When Medicare pays some of your bills, and you have a an Oregon injury claim against a responsible party, the Medicare law provides that the liability insurance, no-fault insurance, or workers’ compensation must first pay for the medical care that Medicare would otherwise cover.
However, Medicare understands that liability insurance companies will not make advance payments on a personal injury settlement in many cases. Instead of having the medical bills remain outstanding, Medicare will make conditional payments while you pursue your auto injury claim. There is a catch.
Medicare will require that you reimburse it for the medical expenses it covered when you receive a settlement or award on your claim. In some cases, Medicare may agree to waive the amount it is owed, but you must file an appeal. Medicare will not do anything to seek collection from you while the appeals pending.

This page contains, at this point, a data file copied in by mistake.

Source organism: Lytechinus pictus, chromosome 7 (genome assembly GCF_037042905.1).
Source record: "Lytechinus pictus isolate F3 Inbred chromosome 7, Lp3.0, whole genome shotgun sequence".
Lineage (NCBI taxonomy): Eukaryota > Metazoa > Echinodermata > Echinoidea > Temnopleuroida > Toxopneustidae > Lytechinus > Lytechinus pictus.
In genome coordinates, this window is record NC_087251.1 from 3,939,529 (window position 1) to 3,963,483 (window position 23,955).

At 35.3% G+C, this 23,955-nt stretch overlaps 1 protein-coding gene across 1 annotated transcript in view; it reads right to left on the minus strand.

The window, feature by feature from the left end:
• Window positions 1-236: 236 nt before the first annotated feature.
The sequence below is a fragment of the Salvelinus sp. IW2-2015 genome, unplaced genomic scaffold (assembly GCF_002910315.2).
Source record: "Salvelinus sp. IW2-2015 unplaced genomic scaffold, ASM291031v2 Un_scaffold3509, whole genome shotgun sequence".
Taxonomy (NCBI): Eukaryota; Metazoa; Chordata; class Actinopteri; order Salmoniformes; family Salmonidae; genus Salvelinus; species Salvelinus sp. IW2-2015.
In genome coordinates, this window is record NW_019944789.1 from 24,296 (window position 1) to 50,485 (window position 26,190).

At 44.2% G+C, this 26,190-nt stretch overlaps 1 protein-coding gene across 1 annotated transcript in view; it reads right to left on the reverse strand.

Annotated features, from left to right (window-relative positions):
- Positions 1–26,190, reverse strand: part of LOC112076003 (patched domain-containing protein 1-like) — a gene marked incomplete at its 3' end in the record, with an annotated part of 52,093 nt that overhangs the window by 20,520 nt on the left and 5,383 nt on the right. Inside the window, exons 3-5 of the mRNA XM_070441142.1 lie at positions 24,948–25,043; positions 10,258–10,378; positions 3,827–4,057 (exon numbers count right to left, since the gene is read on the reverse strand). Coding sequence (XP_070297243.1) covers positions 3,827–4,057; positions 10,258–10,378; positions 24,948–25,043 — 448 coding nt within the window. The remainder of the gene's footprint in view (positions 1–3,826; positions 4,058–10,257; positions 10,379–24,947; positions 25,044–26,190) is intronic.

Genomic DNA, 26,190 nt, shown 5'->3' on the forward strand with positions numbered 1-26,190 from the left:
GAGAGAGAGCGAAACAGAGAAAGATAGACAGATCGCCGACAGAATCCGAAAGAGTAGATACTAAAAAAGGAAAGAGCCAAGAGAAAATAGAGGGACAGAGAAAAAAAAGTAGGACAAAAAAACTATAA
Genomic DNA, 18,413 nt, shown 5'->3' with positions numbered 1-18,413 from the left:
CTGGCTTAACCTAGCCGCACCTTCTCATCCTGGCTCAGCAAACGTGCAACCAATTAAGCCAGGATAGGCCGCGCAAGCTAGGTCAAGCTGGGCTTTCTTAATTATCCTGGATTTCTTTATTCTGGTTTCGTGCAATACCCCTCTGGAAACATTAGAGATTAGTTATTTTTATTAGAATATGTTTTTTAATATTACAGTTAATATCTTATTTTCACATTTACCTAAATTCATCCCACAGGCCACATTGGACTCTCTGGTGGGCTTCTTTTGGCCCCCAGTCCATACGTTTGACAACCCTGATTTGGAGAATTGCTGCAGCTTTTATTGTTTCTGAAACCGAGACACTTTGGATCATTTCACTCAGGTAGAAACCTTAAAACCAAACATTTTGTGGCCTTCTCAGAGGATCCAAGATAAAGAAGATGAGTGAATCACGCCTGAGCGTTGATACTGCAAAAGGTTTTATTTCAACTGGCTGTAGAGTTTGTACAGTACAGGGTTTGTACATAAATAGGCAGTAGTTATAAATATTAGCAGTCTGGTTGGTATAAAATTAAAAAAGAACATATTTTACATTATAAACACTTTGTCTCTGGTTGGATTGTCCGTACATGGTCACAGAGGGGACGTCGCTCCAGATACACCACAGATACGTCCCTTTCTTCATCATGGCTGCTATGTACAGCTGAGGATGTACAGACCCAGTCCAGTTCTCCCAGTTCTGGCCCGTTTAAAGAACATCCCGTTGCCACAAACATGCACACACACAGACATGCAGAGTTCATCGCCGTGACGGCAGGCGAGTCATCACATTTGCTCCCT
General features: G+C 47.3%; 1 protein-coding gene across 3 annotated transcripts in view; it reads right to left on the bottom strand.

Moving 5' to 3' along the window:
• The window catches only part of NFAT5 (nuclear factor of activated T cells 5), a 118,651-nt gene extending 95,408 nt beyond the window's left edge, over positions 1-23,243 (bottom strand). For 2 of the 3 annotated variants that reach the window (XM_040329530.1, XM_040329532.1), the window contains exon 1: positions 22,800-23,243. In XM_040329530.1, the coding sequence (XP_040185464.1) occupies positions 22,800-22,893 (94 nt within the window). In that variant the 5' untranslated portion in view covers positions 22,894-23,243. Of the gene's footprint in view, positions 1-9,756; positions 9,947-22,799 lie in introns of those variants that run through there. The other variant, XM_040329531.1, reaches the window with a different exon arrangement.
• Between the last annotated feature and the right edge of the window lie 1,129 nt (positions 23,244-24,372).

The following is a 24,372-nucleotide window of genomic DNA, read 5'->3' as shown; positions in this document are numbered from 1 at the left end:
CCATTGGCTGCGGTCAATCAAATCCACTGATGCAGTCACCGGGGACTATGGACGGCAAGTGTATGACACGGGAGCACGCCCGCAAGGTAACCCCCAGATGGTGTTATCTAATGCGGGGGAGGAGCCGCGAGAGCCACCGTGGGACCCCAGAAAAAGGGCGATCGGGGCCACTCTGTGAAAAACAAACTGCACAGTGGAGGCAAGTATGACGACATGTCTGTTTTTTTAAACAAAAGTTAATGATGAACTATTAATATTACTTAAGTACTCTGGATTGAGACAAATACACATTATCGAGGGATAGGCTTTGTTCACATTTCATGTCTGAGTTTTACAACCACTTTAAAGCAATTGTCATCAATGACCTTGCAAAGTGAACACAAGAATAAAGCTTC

When we are involved in a case involving a Medicare subscriber, we provide the Secondary Payer folks with a copy of our fee agreement, and a signed release from our client, authorizing contact with Medicare. At the case’s conclusion, Medicare then provides a “demand” letter, seeking reimbursement of the amount it paid in benefits. In order to calculate the amount of the demand, Medicare will want to know the amount of your settlement, the attorney fees, and any cost that you incurred in pursuing your claim.
There have been a lot of problems working with Medicare, but recent changes have seen to help, somewhat. For example, on smaller cases, there is a possible election of paying 25% without calculating the actual lien. Also, where there is a settlement of $25,000 or less, Medicare may allow you to calculate the conditional payment amount so that the case can be moved forward more quickly.
Insurance companies are concerned about whether Medicare can seek reimbursement if the injured party fails to reimburse Medicare. There is some disagreement as to whether not insurance companies are required to report claims to Medicare.
Problems can come up, especially where some providers do not have all the billing information they need. We also see issues where our client does not have a supplemental coverage plan.
If you have been injured in a Washington or Oregon auto collision, or if you have another injury claim, and Medicare’s involved, call us at 503-325-8600. We can answer your questions, and let you know where you stand.